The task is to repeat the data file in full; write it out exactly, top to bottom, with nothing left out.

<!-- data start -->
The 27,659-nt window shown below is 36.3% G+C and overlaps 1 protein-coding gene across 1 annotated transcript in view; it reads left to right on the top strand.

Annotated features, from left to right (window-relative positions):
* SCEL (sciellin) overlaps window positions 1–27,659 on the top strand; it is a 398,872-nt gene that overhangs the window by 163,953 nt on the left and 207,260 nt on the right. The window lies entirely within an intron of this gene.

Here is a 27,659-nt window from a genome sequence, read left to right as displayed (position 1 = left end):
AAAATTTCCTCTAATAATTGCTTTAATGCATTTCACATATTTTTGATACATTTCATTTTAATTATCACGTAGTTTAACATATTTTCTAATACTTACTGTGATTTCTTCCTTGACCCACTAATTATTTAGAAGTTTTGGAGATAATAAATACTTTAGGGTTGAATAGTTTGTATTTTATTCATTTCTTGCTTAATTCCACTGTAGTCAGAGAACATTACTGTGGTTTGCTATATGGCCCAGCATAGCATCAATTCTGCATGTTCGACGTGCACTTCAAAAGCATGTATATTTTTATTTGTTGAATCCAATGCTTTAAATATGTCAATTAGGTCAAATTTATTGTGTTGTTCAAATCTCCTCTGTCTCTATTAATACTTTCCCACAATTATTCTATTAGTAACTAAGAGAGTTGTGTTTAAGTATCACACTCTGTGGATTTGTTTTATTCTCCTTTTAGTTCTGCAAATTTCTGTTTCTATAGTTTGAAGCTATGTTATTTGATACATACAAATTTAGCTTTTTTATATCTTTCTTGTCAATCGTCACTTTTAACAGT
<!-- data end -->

The 27,659-nt window shown below is 36.3% G+C and overlaps 1 protein-coding gene across 1 annotated transcript in view; it reads left to right on the top strand.

Annotated features, from left to right (window-relative positions):
* SCEL (sciellin) overlaps window positions 1–27,659 on the top strand; it is a 398,872-nt gene that overhangs the window by 163,953 nt on the left and 207,260 nt on the right. The window lies entirely within an intron of this gene.

Here is a 27,659-nt window from a genome sequence, read left to right as displayed (position 1 = left end):
AAAATTTCCTCTAATAATTGCTTTAATGCATTTCACATATTTTTGATACATTTCATTTTAATTATCACGTAGTTTAACATATTTTCTAATACTTACTGTGATTTCTTCCTTGACCCACTAATTATTTAGAAGTTTTGGAGATAATAAATACTTTAGGGTTGAATAGTTTGTATTTTATTCATTTCTTGCTTAATTCCACTGTAGTCAGAGAACATTACTGTGGTTTGCTATATGGCCCAGCATAGCATCAATTCTGCATGTTCGACGTGCACTTCAAAAGCATGTATATTTTTATTTGTTGAATCCAATGCTTTAAATATGTCAATTAGGTCAAATTTATTGTGTTGTTCAAATCTCCTCTGTCTCTATTAATACTTTCCCACAATTATTCTATTAGTAACTAAGAGAGTTGTGTTTAAGTATCACACTCTGTGGATTTGTTTTATTCTCCTTTTAGTTCTGCAAATTTCTGTTTCTATAGTTTGAAGCTATGTTATTTGATACATACAAATTTAGCTTTTTTATATCTTTCTTGTCAATCGTCACTTTTAACAGT